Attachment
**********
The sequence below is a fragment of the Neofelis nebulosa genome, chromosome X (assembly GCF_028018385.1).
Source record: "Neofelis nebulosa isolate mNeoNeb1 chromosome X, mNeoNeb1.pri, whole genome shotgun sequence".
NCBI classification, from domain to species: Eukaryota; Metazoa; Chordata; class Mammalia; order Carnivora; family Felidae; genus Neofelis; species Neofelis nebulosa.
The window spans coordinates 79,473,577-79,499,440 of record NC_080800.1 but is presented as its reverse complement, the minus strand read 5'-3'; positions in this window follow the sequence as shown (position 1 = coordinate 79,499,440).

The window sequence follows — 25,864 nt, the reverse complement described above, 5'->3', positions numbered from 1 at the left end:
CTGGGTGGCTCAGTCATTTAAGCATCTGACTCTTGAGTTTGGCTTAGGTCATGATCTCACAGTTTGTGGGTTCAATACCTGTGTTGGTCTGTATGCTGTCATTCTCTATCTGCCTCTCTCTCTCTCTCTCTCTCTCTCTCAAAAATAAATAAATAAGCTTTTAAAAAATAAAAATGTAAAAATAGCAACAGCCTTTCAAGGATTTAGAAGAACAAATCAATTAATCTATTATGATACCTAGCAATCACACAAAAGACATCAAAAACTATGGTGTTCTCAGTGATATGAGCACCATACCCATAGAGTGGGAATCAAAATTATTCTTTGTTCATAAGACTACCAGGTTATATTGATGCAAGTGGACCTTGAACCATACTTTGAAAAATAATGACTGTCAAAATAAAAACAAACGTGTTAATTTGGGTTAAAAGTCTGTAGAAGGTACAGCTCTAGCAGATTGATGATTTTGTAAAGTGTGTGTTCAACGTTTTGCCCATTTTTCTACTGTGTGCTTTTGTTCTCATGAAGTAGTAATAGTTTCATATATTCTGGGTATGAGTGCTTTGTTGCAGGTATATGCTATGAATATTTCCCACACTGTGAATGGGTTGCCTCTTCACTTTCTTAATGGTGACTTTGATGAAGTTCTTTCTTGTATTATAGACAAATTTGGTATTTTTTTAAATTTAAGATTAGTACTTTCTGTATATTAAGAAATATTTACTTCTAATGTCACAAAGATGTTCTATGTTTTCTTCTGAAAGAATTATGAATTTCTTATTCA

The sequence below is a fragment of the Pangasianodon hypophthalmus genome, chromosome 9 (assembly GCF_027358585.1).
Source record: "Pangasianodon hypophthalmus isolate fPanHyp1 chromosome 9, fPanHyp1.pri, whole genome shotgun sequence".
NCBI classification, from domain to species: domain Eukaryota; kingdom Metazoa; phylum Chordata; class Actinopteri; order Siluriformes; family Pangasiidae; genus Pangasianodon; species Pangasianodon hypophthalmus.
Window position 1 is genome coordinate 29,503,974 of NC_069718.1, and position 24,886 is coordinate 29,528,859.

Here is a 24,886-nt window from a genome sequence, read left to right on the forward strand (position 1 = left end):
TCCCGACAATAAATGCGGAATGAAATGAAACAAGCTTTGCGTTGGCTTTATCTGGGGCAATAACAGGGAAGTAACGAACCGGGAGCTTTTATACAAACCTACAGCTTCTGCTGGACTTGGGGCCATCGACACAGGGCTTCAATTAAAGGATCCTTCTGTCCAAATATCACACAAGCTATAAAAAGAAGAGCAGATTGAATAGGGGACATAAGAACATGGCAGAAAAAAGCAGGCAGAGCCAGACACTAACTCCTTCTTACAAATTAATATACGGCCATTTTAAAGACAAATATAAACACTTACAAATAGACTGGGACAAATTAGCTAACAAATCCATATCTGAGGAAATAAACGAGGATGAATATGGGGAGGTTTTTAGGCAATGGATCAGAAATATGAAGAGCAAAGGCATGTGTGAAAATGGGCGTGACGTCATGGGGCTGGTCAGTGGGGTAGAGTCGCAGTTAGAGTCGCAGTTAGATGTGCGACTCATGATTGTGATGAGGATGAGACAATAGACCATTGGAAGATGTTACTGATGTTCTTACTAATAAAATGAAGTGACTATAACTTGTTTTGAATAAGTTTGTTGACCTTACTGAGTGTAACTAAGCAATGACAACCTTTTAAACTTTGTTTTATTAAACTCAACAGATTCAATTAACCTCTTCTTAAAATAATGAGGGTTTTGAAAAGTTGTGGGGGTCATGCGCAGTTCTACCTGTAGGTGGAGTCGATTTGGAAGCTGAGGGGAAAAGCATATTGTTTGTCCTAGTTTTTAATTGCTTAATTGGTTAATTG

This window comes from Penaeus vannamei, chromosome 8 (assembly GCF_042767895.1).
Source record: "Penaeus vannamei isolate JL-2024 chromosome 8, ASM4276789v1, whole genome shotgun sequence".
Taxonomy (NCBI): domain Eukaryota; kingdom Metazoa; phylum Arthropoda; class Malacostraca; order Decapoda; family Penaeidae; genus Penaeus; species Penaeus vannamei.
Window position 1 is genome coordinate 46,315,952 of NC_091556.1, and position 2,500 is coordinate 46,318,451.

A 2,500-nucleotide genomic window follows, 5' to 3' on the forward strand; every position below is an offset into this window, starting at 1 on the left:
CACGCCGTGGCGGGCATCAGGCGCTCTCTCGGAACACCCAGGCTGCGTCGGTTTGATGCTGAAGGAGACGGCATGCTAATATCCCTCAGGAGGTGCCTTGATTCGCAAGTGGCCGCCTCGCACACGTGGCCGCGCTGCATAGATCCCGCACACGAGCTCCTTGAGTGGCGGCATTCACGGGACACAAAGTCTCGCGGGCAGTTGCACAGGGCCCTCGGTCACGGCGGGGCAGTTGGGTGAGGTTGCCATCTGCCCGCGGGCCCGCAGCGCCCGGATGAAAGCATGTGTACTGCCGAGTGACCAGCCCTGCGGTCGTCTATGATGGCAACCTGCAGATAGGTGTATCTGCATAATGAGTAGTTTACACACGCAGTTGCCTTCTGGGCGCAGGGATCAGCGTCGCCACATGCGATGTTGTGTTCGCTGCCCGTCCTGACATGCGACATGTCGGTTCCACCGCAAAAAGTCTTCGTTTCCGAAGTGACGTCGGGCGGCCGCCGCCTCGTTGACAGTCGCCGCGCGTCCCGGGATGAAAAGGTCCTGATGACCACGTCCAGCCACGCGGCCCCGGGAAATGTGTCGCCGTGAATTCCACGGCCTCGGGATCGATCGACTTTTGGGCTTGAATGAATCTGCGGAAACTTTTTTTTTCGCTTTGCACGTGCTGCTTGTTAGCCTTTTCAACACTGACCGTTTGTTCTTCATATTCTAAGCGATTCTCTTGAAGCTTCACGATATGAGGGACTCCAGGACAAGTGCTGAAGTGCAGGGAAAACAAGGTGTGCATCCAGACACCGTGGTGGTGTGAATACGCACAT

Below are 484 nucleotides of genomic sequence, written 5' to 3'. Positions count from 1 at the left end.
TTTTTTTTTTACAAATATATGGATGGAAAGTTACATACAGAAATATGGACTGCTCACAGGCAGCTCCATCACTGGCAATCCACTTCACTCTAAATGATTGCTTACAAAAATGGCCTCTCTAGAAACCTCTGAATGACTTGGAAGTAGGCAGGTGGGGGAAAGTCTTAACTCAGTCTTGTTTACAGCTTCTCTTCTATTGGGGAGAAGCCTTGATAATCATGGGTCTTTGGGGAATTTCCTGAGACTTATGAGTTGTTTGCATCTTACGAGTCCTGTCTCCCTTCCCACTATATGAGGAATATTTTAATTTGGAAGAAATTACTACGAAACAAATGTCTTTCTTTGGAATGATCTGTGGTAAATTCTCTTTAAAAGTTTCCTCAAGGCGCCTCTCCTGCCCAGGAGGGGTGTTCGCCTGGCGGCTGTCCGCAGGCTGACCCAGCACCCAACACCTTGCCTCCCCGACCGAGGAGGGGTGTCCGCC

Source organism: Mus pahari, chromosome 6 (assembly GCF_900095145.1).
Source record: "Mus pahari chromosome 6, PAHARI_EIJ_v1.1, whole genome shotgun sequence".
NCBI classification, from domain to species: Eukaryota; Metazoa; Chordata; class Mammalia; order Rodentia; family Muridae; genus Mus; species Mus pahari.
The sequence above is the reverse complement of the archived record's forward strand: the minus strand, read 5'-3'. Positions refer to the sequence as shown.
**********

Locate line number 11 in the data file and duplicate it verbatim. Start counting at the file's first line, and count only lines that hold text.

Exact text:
Here is a 24,886-nt window from a genome sequence, read left to right on the forward strand (position 1 = left end):